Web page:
The perstigious Dominique Lévy Gallery in New York presented the public with a selection of works by GEGO, curated by Jesús Fuenmayor and Sandra Antelo-Suárez.

A special publication was edited for the occasion, with texts by the curators and critics of Latin American art Sandra Antelo-Suárez and Jesús Fuenmayor and by Chus Martínez, director of the Institute of Art of the Academy of Arts and Design (Hochschule für Gestaltung und Kunst) in Basel, Switzerland, and Kaira Cabañas, art critic and historian. It also includes the unpublished poem “Gego”, written by the poet and visual artist Anne Tardos.

The exhibition showed some 70 works belonging to public and private collections, lent for the occasion. It is important to point out the series Chorros (Streams), belonging to the Fundación de Museos Nacionales – Museum of Barquisimeto, which was exhibited together with other pieces from the same series in an assembly which reminded of the installation made in 1971 by the artist herself at the Betty Parson Gallery in New York. The Chorros are a series of structures made of metal rods made by Gego in 1970-71 which hang vertically from the ceiling to the ground resembling waterfalls. Pieces from other series, such as Drawings without paper, Inks, Weavings and Bichitos (Little Beasts), were also shown, coming from other prestigious collections such as Museum of Fine Arts Houston, Mercantil Collection, Cisneros- Fontanals, Fundación Gego and other private collectors.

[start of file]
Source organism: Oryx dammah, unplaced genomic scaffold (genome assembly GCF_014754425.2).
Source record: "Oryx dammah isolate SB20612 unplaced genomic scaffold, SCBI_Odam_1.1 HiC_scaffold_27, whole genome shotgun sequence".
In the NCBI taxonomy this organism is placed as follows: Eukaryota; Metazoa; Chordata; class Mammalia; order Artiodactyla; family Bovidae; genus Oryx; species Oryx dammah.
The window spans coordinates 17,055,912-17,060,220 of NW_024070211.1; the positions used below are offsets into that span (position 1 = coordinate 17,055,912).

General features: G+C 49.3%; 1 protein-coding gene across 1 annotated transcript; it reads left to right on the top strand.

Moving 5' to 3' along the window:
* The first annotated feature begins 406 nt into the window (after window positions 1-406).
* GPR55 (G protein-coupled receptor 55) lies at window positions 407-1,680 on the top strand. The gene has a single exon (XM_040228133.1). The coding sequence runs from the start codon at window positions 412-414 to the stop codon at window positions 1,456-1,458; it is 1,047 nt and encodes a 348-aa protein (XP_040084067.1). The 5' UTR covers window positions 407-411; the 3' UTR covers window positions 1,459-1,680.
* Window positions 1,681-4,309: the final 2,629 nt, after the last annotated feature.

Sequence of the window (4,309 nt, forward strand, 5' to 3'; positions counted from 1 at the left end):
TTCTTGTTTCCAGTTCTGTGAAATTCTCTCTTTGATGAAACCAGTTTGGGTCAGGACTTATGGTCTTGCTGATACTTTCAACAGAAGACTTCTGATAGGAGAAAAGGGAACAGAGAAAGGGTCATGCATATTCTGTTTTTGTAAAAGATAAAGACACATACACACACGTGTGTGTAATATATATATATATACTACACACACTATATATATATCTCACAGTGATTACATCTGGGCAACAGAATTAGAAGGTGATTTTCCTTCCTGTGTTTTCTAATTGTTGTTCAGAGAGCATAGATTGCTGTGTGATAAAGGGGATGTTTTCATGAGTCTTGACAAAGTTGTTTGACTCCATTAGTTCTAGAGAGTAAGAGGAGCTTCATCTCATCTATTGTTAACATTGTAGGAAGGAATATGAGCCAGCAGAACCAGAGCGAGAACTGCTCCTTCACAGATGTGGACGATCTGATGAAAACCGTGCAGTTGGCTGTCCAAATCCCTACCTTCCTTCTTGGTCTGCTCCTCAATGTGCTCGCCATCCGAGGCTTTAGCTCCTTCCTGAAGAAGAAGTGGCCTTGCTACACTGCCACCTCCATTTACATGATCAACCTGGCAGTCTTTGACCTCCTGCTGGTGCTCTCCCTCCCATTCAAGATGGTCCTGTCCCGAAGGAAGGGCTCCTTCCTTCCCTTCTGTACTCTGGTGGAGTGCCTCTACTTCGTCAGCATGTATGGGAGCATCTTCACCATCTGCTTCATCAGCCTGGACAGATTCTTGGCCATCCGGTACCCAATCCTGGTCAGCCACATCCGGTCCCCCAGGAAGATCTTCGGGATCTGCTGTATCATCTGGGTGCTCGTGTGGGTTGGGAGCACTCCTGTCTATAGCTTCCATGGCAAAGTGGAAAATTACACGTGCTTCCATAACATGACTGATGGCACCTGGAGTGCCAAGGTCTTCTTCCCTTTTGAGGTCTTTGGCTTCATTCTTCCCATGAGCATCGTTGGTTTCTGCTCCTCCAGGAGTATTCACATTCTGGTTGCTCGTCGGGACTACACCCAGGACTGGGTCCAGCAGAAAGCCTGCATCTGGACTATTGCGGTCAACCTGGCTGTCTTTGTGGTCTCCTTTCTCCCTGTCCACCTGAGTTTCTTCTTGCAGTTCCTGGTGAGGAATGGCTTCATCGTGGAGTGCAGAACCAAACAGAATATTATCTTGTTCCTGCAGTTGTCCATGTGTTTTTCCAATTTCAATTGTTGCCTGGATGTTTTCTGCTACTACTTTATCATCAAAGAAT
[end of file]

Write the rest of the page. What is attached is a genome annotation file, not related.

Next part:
The Henry Moore Institute, in the British city of Leeds, is well known as a center dedicated to the study, documentary archive and exhibition of sculpture. It is part of the Henry Moore Foundation, created in 1977 by the great British sculptor.